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Orange Wine From Oregon’s Troon Vineyard

While several of our serious “wine geek” friends and acquaintances have been either extolling to virtues, or at least investigating, so-called “orange wines” for the last several years now, our experience with them has been extremely limited. They haven’t flown completely under our radar, but we haven’t exactly gone out of our way to seek them out, either.

For the uninitiated, orange wines are white varieties that are produced in the same manner as red wines. Whereas the vast majority of whites are made by removing skins and other solids early on in the winemaking process, those same skins and solids are left in contact throughout maceration and into the aging process. Troon Vineyard General Manager Craig Camp describes the process used for this particular wine thusly: “Produced essentially the same way as our red wines, this fruit was first crushed by foot, destemmed, then it was transferred to one-ton fermenters. The native yeast fermentation started after fourty-eight hours and completed in ten days. The fermenters were punched down by hand once a day. It was then pressed into neutral French Oak barrels for three months. That’s it.

To be honest, the few orange wines I’ve tried previously did nothing whatsoever for me, but our impressions of Troon’s offerings have been mostly very favorable, so I was more than a little curious as to how I’d react to sipping this one over a few hours.

2016 Troon Riesling, Whole Grape Ferment, Applegate Valley, 12% alc., SRP $20.00: Yes, this has something of an orange-gold color; it’s not terribly expressive on the nose, but what’s here, while a little hard to describe, is not unpleasant. It shows good intensity on the palate, and is unlike any Riesling I can remember tasting, offering a good dose of mineral, with zippy acids on a medium bodied frame. The closest I can come to describing the fruit here is something like star fruit with hints of orange and cinnamon. Despite its unusual character, this fairly rich, completely dry wine grows on me with each sip, and by the second glass, I find it to be quite pleasant, and very food friendly. Kim disagrees, and doesn’t care for it at all. It’s not for everyone, to be sure, but it’s certainly not one of your “usual suspects,” either. Find this wine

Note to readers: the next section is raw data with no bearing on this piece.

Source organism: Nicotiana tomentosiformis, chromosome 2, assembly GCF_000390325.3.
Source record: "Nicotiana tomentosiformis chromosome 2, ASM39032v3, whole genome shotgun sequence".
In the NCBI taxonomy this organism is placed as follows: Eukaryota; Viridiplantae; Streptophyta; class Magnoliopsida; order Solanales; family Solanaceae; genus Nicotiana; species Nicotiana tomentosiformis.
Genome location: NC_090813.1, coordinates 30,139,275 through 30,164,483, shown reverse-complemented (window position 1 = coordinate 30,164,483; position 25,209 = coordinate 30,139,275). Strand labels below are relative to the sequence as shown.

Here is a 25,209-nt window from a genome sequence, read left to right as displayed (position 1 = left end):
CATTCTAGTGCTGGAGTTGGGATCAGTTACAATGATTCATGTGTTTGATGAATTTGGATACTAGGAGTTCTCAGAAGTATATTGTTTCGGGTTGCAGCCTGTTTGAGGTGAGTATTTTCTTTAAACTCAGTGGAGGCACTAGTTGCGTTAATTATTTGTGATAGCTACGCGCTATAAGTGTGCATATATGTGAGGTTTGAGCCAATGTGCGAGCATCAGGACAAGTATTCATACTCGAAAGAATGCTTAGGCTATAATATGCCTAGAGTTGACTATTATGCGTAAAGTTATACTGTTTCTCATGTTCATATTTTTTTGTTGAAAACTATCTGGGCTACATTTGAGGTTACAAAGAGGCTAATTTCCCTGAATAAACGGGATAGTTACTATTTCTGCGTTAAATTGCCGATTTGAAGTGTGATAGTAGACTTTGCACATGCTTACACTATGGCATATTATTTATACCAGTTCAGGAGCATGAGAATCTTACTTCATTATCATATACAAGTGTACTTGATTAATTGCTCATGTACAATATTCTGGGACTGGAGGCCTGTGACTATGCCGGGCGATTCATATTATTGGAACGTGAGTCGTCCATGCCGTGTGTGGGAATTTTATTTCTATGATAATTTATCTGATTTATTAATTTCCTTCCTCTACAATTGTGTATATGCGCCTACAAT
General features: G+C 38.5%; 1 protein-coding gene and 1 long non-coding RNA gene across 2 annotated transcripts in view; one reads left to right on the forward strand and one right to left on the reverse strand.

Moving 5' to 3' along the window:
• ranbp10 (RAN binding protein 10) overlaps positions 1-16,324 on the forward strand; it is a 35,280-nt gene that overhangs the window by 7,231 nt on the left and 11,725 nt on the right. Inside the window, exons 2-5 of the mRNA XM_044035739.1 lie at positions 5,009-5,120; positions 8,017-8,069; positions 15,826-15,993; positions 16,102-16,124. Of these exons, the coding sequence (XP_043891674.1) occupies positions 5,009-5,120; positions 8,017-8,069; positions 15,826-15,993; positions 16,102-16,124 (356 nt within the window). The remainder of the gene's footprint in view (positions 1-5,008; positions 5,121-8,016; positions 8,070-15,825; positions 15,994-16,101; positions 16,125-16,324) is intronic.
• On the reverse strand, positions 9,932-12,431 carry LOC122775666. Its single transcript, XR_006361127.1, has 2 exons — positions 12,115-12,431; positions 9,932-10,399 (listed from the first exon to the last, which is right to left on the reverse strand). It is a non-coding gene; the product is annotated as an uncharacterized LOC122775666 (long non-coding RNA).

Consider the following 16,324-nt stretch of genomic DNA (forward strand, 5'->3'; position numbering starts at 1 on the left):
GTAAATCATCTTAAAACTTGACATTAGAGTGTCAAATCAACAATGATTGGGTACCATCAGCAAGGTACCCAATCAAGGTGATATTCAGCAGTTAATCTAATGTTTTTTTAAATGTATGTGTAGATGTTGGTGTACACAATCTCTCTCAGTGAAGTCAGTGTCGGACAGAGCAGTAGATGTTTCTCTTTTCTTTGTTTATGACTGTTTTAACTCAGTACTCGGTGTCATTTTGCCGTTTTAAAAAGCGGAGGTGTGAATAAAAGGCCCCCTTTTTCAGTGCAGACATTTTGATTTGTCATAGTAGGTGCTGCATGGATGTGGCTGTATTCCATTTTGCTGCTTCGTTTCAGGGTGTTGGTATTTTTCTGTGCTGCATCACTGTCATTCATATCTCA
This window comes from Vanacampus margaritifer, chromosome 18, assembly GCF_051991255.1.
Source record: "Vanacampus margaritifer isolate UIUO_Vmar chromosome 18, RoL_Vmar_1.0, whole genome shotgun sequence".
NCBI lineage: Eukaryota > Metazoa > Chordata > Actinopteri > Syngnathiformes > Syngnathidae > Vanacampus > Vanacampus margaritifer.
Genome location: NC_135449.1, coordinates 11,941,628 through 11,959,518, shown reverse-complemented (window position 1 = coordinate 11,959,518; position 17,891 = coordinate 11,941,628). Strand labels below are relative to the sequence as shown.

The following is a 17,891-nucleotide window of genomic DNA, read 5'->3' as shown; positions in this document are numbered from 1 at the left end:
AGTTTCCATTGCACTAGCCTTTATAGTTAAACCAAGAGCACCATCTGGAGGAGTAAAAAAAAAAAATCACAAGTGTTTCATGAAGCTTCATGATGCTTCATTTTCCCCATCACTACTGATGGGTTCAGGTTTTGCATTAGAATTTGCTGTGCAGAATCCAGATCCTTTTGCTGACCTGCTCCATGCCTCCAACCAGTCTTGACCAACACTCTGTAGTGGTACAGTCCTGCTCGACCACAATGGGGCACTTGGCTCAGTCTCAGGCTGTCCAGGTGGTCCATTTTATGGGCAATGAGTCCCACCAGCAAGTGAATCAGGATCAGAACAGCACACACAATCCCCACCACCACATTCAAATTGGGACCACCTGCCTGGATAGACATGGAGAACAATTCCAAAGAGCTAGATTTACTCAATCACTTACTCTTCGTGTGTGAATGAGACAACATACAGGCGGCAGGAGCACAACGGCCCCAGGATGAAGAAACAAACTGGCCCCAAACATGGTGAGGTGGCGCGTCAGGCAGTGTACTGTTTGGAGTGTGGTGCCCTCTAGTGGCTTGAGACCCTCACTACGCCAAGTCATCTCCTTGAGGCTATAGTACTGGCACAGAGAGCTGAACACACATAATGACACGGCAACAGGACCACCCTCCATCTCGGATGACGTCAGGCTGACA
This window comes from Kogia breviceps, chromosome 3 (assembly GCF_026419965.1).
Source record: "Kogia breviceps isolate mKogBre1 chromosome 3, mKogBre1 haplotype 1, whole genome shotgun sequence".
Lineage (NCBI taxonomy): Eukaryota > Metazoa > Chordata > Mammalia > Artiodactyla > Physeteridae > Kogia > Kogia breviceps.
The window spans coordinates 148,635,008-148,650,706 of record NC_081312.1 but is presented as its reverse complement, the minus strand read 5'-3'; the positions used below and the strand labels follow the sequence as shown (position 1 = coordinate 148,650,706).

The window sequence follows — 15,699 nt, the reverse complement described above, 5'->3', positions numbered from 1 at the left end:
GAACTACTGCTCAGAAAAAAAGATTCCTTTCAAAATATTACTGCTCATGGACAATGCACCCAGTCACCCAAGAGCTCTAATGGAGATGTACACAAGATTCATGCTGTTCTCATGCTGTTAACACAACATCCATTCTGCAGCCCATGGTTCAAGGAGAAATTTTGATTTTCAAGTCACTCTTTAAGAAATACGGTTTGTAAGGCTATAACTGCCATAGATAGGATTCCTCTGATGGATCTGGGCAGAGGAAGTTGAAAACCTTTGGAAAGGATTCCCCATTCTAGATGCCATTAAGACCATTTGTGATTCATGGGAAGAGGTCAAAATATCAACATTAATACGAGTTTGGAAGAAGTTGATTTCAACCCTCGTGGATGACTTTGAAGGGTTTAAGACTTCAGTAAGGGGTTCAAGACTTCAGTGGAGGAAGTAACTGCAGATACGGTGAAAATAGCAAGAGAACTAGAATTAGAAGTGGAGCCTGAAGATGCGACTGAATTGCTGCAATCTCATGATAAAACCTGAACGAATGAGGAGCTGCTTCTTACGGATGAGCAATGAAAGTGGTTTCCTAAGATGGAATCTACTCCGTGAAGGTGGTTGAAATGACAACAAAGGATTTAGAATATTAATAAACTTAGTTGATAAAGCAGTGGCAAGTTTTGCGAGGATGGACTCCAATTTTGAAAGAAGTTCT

Camp recommends pairing this with tapas, “as it literally can be matched with almost any food as it’s the white grape version of rosé combining a bright fruitiness with some structure.” He also states that Troon will be adding a Vermentino to its “orange wine” program in 2017, so I’ll be interested in seeing (tasting) what that one’s all about.

Reporting from Day-twah,







Related posts:

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  3. A Six Pack of Troon
  4. More New Wines from Tablas Creek Vineyard
  5. Seven from Tablas Creek Vineyard

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